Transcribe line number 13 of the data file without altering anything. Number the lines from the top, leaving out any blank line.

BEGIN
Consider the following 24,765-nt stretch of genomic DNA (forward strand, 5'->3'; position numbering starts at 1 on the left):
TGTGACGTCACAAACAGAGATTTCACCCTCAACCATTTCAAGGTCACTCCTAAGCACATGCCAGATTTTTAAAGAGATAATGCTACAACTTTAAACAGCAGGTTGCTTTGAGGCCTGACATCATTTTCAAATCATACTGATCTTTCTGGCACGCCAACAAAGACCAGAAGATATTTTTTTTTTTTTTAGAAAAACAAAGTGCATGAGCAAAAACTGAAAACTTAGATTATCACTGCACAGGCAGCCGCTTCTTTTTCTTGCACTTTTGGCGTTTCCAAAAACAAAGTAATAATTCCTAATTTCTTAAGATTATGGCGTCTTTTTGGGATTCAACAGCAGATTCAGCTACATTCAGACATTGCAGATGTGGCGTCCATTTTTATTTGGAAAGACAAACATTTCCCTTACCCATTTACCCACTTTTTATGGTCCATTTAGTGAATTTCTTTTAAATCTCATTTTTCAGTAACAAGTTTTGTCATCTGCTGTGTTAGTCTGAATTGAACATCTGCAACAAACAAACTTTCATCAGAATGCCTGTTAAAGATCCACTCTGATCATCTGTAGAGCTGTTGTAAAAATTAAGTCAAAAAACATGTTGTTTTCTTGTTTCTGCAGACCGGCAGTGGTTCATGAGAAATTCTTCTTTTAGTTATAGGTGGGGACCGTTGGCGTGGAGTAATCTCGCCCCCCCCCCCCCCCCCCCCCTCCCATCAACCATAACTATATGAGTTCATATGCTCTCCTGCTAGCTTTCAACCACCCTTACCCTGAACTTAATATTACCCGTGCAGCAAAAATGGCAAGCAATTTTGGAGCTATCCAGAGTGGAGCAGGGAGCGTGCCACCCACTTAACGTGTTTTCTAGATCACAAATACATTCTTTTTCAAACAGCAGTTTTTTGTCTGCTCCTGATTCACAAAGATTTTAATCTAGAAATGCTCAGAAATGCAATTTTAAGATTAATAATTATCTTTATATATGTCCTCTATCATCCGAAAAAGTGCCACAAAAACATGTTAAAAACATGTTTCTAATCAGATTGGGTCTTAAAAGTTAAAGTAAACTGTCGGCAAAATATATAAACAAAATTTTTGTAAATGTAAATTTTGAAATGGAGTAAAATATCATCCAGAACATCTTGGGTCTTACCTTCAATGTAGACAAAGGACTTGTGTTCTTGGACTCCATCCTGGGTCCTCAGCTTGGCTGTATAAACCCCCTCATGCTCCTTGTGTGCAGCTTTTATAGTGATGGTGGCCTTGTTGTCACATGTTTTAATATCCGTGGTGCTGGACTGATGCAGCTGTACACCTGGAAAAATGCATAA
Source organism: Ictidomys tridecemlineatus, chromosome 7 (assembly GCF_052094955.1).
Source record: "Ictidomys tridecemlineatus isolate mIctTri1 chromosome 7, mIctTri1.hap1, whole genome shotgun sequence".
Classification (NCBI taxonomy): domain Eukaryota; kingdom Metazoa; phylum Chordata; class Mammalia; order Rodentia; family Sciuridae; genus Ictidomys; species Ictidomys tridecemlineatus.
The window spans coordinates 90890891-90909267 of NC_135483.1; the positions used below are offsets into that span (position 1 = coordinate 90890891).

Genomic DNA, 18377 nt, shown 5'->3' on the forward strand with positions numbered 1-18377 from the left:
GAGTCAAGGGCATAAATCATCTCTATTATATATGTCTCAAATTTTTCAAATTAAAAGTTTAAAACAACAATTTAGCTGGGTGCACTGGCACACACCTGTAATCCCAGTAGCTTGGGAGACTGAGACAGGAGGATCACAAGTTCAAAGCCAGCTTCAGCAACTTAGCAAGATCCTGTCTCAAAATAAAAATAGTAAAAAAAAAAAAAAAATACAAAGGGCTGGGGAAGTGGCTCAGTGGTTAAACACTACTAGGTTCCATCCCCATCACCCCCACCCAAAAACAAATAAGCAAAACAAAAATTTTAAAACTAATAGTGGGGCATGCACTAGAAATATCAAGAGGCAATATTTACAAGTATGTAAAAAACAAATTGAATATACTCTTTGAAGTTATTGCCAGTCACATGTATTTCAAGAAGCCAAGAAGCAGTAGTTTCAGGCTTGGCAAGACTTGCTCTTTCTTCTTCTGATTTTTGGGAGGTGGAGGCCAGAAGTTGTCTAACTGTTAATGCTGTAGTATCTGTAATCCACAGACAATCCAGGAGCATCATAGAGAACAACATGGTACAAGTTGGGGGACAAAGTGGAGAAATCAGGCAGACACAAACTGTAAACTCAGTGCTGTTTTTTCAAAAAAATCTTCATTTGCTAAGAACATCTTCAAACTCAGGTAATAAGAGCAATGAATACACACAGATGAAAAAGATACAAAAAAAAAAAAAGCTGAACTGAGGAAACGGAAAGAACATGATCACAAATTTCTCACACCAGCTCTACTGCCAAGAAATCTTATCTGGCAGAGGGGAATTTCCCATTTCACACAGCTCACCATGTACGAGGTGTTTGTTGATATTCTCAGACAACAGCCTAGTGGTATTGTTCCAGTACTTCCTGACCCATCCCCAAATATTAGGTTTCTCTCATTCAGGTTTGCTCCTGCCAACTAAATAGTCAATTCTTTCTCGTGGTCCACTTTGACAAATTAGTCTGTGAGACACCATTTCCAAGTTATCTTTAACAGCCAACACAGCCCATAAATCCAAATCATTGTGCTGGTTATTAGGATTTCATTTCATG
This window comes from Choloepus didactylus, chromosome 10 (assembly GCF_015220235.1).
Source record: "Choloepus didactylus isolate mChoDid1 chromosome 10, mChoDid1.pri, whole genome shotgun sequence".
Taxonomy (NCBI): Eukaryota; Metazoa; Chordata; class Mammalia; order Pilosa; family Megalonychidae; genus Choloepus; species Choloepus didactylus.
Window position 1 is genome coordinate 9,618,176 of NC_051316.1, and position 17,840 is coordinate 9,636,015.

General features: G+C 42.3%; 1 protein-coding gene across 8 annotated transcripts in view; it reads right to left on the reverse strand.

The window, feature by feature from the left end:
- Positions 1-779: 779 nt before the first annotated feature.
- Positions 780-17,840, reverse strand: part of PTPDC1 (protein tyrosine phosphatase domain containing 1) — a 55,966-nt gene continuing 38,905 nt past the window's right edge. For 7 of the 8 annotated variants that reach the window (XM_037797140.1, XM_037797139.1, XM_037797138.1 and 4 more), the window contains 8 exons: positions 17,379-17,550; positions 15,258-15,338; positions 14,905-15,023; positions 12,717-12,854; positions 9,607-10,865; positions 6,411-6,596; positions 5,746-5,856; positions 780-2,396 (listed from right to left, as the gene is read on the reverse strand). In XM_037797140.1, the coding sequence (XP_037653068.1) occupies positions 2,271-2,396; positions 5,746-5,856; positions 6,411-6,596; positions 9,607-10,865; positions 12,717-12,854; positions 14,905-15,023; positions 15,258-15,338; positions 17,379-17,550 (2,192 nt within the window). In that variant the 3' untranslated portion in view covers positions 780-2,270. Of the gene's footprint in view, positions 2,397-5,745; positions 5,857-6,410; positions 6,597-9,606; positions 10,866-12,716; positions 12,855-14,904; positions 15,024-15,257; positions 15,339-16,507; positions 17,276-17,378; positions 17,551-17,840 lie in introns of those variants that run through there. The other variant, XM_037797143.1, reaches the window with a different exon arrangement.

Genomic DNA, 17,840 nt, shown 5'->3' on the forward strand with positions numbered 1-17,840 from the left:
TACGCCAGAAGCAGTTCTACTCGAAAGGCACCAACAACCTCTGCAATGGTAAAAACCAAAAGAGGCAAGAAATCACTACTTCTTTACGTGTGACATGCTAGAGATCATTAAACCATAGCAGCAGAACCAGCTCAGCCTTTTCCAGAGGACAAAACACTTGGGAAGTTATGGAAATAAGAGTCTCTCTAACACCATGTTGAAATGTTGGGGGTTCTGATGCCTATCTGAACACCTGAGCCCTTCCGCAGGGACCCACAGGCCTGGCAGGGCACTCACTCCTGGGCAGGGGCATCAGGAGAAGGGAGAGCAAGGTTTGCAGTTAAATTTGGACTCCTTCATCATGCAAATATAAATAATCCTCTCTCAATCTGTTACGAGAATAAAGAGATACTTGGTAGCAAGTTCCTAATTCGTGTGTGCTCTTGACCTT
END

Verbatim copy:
General features: G+C 42.3%; 1 protein-coding gene across 8 annotated transcripts in view; it reads right to left on the reverse strand.